Shipwreck May Be Tied to American Revolution


A researcher investigates a sunken ship in Caribbean waters. | Image by Antigua Naval Dockyard, UNESCO World Heritage

A sunken ship in Caribbean waters dating back to the 18th century may have ties to the American Revolution, according to researchers from East Carolina University.

“Compelling evidence” suggests the shipwreck, located eight feet below the surface of Antigua Bay, may be the Beaumont, a French vessel that was later rechristened as the Lyon. It could offer insight into how merchant ships were modified for war.

The ship was originally built for the French East Indies Company in 1762 and used for trade in the Indian Ocean. When the company dissolved seven years later, the ship was deployed by the French navy.

“[The ship] served for two years in the French navy. After that, it was bought by a private merchant and used in the American Revolution. It was then captured off Virginia by HMS Maidstone,explained National Parks Authority archaeologist Dr. Christopher Waters.

After being captured by the HMS Maidstone, a British warship, the Lyon was transported to Antigua “as a prize,” according to East Carolina University News Services.

“We know it was brought here; we just don’t know what happened to it. But it was very badly damaged and probably never left English Harbour again,” Waters said.

A 1780 map of Antigua’s Naval Dockyard located in London’s National Archives indicates that a French warship lies in the spot under investigation, according to the Antigua Observer.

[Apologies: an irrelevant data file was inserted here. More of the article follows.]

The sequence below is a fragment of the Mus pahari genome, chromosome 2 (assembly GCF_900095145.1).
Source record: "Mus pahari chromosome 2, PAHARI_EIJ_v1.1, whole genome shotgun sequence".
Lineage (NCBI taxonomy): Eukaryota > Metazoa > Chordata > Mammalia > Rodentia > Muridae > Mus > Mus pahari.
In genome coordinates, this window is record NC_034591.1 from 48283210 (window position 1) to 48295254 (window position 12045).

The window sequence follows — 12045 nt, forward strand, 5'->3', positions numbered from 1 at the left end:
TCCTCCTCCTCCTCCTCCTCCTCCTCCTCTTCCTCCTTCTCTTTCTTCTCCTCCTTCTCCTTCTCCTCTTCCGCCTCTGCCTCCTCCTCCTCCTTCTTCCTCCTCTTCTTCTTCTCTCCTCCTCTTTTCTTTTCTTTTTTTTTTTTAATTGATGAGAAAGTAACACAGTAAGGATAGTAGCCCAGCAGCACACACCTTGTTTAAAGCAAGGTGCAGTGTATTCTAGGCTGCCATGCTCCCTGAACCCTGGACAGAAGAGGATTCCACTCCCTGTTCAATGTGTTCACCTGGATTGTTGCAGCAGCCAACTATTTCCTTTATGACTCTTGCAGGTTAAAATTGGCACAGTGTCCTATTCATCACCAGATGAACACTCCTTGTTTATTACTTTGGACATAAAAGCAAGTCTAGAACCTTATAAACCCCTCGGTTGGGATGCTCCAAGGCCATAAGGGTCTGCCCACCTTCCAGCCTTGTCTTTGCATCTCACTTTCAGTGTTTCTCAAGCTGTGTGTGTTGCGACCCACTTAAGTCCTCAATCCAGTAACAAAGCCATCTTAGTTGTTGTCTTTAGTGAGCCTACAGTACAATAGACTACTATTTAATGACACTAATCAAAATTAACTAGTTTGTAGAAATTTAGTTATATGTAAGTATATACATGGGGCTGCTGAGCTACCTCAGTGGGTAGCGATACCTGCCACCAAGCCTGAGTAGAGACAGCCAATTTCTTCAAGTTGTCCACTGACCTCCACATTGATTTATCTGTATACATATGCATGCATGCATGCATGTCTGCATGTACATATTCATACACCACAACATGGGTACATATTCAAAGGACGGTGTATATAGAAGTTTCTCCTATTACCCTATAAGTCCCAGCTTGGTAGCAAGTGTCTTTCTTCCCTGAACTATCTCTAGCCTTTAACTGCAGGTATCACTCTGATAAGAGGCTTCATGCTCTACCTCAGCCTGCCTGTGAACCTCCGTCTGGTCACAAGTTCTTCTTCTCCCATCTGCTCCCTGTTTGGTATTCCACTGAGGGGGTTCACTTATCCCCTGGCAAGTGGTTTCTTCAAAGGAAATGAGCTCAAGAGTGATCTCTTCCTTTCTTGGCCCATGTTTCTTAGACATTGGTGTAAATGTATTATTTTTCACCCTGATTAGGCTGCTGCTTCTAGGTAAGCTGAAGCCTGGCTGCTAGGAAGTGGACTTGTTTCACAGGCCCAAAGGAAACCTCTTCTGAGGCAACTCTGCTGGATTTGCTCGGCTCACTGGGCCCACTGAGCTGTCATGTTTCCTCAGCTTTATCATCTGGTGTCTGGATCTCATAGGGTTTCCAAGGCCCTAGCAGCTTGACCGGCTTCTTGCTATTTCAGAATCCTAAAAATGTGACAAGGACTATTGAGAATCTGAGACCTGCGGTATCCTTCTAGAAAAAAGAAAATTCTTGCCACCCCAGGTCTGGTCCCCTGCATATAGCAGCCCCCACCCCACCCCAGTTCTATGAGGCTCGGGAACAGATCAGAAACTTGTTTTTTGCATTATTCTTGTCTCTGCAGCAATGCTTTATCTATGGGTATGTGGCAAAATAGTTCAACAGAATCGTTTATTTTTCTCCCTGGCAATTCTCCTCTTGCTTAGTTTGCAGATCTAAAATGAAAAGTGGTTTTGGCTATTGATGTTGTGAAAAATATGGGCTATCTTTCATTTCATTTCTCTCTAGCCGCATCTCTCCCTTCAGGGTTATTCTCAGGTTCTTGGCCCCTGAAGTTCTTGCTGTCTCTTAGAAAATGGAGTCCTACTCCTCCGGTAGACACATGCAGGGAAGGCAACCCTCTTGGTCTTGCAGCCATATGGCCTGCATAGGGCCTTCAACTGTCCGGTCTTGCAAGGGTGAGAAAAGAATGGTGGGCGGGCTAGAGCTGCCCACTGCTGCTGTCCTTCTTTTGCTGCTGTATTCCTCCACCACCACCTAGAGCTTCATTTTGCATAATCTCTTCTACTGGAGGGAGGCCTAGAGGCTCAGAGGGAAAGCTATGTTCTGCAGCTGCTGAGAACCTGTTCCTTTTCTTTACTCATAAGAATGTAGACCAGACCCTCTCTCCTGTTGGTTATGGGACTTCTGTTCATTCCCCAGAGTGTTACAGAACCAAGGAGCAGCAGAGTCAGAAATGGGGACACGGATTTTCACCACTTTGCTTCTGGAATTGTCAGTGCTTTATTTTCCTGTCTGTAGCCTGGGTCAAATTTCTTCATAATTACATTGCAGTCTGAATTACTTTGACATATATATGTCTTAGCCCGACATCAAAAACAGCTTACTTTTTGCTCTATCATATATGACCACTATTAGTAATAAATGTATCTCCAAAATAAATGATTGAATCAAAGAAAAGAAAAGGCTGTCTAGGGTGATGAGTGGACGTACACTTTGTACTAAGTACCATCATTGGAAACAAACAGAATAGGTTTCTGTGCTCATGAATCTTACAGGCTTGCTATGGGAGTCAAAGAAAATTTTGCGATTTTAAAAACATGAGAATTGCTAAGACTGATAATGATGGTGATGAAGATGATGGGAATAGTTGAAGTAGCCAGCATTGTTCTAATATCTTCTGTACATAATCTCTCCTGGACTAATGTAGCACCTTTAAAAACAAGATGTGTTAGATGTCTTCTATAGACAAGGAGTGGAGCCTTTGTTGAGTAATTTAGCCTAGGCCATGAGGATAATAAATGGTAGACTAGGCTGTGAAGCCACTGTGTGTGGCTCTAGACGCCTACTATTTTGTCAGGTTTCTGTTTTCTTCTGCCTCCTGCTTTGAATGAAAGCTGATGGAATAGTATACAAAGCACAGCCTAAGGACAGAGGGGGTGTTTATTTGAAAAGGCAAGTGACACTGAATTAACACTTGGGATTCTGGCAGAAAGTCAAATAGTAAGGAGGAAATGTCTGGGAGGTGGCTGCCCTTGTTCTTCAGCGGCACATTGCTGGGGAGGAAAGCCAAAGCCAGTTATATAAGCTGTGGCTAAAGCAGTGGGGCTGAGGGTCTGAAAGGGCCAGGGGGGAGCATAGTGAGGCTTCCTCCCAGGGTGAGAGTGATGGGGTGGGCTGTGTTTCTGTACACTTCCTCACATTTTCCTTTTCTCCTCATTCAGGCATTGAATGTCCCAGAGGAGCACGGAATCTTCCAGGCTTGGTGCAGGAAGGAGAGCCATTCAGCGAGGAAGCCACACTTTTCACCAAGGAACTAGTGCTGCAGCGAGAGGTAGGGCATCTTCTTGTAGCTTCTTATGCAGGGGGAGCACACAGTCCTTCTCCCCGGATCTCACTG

A survey of the Caribbean waters a few years ago first indicated that a large ship may be located beneath Antigua Bay’s murky depths. However, a local diver, Maurice Belgrave, was the first to spot a large rib of the vessel.

“I have been working in the French West Indies for 15 years, and it’s the largest wreck I’ve ever seen,” said Jean-Sebastien Guibert, an associate professor at the University of the Antilles. “I did not expect it to be so big.”

Measuring 147 feet and weighing an estimated 990 metric tons, the ship remained hidden for more than 240 years underneath several feet of mud. Even with sonars, magnetometers, and other modern surveying equipment, Guibert described the discovery as “kind of like hitting the jackpot.”

The mud allowed the vessel to remain undetected and impeccably well-preserved.

If archeologists’ suspicions about the ship’s identity are correct, it would be the only French East India Company shipwreck with an intact hull left in the world.

Lynn Harris, who specializes in African and Caribbean maritime history and archaeology at East Carolina University, led a team of students last summer as they excavated around the bow, stern, and midship area of the vessel.

“New evidence like protective sheathing, burning, and fragile artifacts were uncovered between the timbers. … Each artifact has a potential story about manufacturing, distribution, trade, warfare, and daily life on the ship,” said Harris.

The archeologists plan to analyze the types of timbers used and the composition of the ballast stone. If the ship is indeed the Lyon, the find represents a window into 18th-century ship construction and America’s founding.

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1 month ago

One wonders if the ship was scuttled on purpose or possibly sank in the great hurricane that took out a lot of the English ships but spared French and American Revolution ships?